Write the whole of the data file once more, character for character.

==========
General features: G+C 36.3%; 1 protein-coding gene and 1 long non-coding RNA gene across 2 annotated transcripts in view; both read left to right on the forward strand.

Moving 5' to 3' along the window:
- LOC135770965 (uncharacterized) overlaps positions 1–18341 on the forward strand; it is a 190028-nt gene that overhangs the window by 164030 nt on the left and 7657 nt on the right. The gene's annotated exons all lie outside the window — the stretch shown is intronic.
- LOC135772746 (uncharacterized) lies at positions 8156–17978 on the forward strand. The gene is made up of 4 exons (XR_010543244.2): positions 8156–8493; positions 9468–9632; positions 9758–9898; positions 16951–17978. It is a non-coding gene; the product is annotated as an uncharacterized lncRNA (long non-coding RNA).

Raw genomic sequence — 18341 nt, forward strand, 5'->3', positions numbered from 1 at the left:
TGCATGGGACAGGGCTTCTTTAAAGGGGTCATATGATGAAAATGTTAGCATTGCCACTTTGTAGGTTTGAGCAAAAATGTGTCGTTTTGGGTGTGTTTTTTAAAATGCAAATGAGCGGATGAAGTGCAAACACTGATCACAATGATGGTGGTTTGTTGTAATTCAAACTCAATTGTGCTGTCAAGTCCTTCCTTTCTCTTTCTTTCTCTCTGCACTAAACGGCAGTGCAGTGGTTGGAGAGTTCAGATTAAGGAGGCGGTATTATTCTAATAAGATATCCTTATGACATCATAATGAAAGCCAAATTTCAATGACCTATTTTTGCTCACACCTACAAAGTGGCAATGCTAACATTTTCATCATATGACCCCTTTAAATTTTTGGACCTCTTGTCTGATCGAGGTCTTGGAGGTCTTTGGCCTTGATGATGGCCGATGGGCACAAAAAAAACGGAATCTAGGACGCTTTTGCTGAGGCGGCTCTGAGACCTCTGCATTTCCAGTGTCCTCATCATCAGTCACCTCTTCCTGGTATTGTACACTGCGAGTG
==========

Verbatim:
General features: G+C 36.3%; 1 protein-coding gene and 1 long non-coding RNA gene across 2 annotated transcripts in view; both read left to right on the forward strand.

Moving 5' to 3' along the window:
- LOC135770965 (uncharacterized) overlaps positions 1–18341 on the forward strand; it is a 190028-nt gene that overhangs the window by 164030 nt on the left and 7657 nt on the right. The gene's annotated exons all lie outside the window — the stretch shown is intronic.
- LOC135772746 (uncharacterized) lies at positions 8156–17978 on the forward strand. The gene is made up of 4 exons (XR_010543244.2): positions 8156–8493; positions 9468–9632; positions 9758–9898; positions 16951–17978. It is a non-coding gene; the product is annotated as an uncharacterized lncRNA (long non-coding RNA).

Raw genomic sequence — 18341 nt, forward strand, 5'->3', positions numbered from 1 at the left:
TGCATGGGACAGGGCTTCTTTAAAGGGGTCATATGATGAAAATGTTAGCATTGCCACTTTGTAGGTTTGAGCAAAAATGTGTCGTTTTGGGTGTGTTTTTTAAAATGCAAATGAGCGGATGAAGTGCAAACACTGATCACAATGATGGTGGTTTGTTGTAATTCAAACTCAATTGTGCTGTCAAGTCCTTCCTTTCTCTTTCTTTCTCTCTGCACTAAACGGCAGTGCAGTGGTTGGAGAGTTCAGATTAAGGAGGCGGTATTATTCTAATAAGATATCCTTATGACATCATAATGAAAGCCAAATTTCAATGACCTATTTTTGCTCACACCTACAAAGTGGCAATGCTAACATTTTCATCATATGACCCCTTTAAATTTTTGGACCTCTTGTCTGATCGAGGTCTTGGAGGTCTTTGGCCTTGATGATGGCCGATGGGCACAAAAAAAACGGAATCTAGGACGCTTTTGCTGAGGCGGCTCTGAGACCTCTGCATTTCCAGTGTCCTCATCATCAGTCACCTCTTCCTGGTATTGTACACTGCGAGTG